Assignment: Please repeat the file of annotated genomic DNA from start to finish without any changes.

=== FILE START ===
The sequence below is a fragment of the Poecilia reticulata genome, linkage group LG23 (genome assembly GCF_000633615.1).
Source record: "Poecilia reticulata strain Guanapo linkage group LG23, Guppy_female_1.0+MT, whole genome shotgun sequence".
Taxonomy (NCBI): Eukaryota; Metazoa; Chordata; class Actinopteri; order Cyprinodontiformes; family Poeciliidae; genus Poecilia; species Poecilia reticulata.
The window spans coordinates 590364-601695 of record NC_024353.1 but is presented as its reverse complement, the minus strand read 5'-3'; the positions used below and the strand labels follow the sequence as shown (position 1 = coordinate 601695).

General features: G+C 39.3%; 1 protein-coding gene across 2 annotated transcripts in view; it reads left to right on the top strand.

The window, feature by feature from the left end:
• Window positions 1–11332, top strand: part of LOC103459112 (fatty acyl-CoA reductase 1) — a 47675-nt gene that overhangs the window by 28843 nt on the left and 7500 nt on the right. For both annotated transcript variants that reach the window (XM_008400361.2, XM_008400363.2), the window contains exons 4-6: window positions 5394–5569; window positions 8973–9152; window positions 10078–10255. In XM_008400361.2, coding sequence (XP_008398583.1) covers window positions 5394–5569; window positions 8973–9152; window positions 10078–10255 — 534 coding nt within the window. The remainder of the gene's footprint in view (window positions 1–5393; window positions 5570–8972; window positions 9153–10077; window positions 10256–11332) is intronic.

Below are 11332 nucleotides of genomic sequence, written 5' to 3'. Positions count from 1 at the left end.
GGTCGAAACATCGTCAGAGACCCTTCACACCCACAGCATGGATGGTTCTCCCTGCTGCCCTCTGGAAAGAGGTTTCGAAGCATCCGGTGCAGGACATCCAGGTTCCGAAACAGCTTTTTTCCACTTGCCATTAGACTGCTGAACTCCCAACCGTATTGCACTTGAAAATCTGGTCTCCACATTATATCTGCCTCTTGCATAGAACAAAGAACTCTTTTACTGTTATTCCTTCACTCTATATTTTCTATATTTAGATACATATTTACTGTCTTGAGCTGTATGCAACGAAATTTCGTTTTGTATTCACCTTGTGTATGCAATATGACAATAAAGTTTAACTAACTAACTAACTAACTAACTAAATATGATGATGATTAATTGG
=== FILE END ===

The sequence below is a fragment of the Poecilia reticulata genome, linkage group LG23 (genome assembly GCF_000633615.1).
Source record: "Poecilia reticulata strain Guanapo linkage group LG23, Guppy_female_1.0+MT, whole genome shotgun sequence".
Taxonomy (NCBI): Eukaryota; Metazoa; Chordata; class Actinopteri; order Cyprinodontiformes; family Poeciliidae; genus Poecilia; species Poecilia reticulata.
The window spans coordinates 590364-601695 of record NC_024353.1 but is presented as its reverse complement, the minus strand read 5'-3'; the positions used below and the strand labels follow the sequence as shown (position 1 = coordinate 601695).

General features: G+C 39.3%; 1 protein-coding gene across 2 annotated transcripts in view; it reads left to right on the top strand.

The window, feature by feature from the left end:
• Window positions 1–11332, top strand: part of LOC103459112 (fatty acyl-CoA reductase 1) — a 47675-nt gene that overhangs the window by 28843 nt on the left and 7500 nt on the right. For both annotated transcript variants that reach the window (XM_008400361.2, XM_008400363.2), the window contains exons 4-6: window positions 5394–5569; window positions 8973–9152; window positions 10078–10255. In XM_008400361.2, coding sequence (XP_008398583.1) covers window positions 5394–5569; window positions 8973–9152; window positions 10078–10255 — 534 coding nt within the window. The remainder of the gene's footprint in view (window positions 1–5393; window positions 5570–8972; window positions 9153–10077; window positions 10256–11332) is intronic.

Below are 11332 nucleotides of genomic sequence, written 5' to 3'. Positions count from 1 at the left end.
GGTCGAAACATCGTCAGAGACCCTTCACACCCACAGCATGGATGGTTCTCCCTGCTGCCCTCTGGAAAGAGGTTTCGAAGCATCCGGTGCAGGACATCCAGGTTCCGAAACAGCTTTTTTCCACTTGCCATTAGACTGCTGAACTCCCAACCGTATTGCACTTGAAAATCTGGTCTCCACATTATATCTGCCTCTTGCATAGAACAAAGAACTCTTTTACTGTTATTCCTTCACTCTATATTTTCTATATTTAGATACATATTTACTGTCTTGAGCTGTATGCAACGAAATTTCGTTTTGTATTCACCTTGTGTATGCAATATGACAATAAAGTTTAACTAACTAACTAACTAACTAACTAAATATGATGATGATTAATTGG